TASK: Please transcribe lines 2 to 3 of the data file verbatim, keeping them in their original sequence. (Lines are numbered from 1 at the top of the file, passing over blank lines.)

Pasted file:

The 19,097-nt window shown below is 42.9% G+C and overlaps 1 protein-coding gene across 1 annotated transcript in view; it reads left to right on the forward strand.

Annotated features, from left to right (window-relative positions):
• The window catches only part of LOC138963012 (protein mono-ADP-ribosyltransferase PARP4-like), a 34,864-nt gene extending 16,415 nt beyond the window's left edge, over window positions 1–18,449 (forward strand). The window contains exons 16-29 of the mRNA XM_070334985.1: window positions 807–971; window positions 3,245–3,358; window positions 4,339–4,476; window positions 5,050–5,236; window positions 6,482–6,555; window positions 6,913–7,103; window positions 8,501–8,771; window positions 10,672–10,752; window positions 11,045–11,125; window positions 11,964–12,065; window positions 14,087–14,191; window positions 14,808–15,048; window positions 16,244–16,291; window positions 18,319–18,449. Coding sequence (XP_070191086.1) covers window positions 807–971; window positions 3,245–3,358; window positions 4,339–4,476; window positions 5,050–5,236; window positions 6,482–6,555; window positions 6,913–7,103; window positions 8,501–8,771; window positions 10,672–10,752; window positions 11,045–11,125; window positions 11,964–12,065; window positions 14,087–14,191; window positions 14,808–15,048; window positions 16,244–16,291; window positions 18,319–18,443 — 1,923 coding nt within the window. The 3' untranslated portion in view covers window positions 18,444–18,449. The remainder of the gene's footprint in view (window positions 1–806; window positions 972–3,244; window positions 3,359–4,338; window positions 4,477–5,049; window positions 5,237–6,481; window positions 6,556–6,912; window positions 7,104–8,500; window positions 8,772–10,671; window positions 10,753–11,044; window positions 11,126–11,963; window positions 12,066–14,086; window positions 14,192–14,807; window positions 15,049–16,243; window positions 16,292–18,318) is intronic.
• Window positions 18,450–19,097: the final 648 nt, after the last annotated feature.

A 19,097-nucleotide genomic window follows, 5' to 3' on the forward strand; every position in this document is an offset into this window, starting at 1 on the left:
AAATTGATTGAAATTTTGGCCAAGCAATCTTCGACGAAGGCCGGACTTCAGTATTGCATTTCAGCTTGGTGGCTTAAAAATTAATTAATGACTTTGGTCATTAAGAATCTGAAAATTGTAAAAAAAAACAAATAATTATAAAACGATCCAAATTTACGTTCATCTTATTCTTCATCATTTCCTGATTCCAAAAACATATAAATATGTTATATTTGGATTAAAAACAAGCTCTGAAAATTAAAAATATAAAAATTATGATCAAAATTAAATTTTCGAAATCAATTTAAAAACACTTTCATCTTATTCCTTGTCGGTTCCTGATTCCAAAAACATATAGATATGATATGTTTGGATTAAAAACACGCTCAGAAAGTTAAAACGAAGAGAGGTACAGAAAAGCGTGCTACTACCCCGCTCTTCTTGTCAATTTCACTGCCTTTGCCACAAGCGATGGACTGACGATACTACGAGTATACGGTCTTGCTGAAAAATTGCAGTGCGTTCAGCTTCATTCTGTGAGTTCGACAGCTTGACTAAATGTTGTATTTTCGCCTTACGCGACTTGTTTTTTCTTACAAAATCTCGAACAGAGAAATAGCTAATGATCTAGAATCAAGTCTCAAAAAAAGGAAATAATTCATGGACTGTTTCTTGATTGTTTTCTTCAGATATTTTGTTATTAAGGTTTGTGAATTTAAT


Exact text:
Annotated features, from left to right (window-relative positions):
• The window catches only part of LOC138963012 (protein mono-ADP-ribosyltransferase PARP4-like), a 34,864-nt gene extending 16,415 nt beyond the window's left edge, over window positions 1–18,449 (forward strand). The window contains exons 16-29 of the mRNA XM_070334985.1: window positions 807–971; window positions 3,245–3,358; window positions 4,339–4,476; window positions 5,050–5,236; window positions 6,482–6,555; window positions 6,913–7,103; window positions 8,501–8,771; window positions 10,672–10,752; window positions 11,045–11,125; window positions 11,964–12,065; window positions 14,087–14,191; window positions 14,808–15,048; window positions 16,244–16,291; window positions 18,319–18,449. Coding sequence (XP_070191086.1) covers window positions 807–971; window positions 3,245–3,358; window positions 4,339–4,476; window positions 5,050–5,236; window positions 6,482–6,555; window positions 6,913–7,103; window positions 8,501–8,771; window positions 10,672–10,752; window positions 11,045–11,125; window positions 11,964–12,065; window positions 14,087–14,191; window positions 14,808–15,048; window positions 16,244–16,291; window positions 18,319–18,443 — 1,923 coding nt within the window. The 3' untranslated portion in view covers window positions 18,444–18,449. The remainder of the gene's footprint in view (window positions 1–806; window positions 972–3,244; window positions 3,359–4,338; window positions 4,477–5,049; window positions 5,237–6,481; window positions 6,556–6,912; window positions 7,104–8,500; window positions 8,772–10,671; window positions 10,753–11,044; window positions 11,126–11,963; window positions 12,066–14,086; window positions 14,192–14,807; window positions 15,049–16,243; window positions 16,292–18,318) is intronic.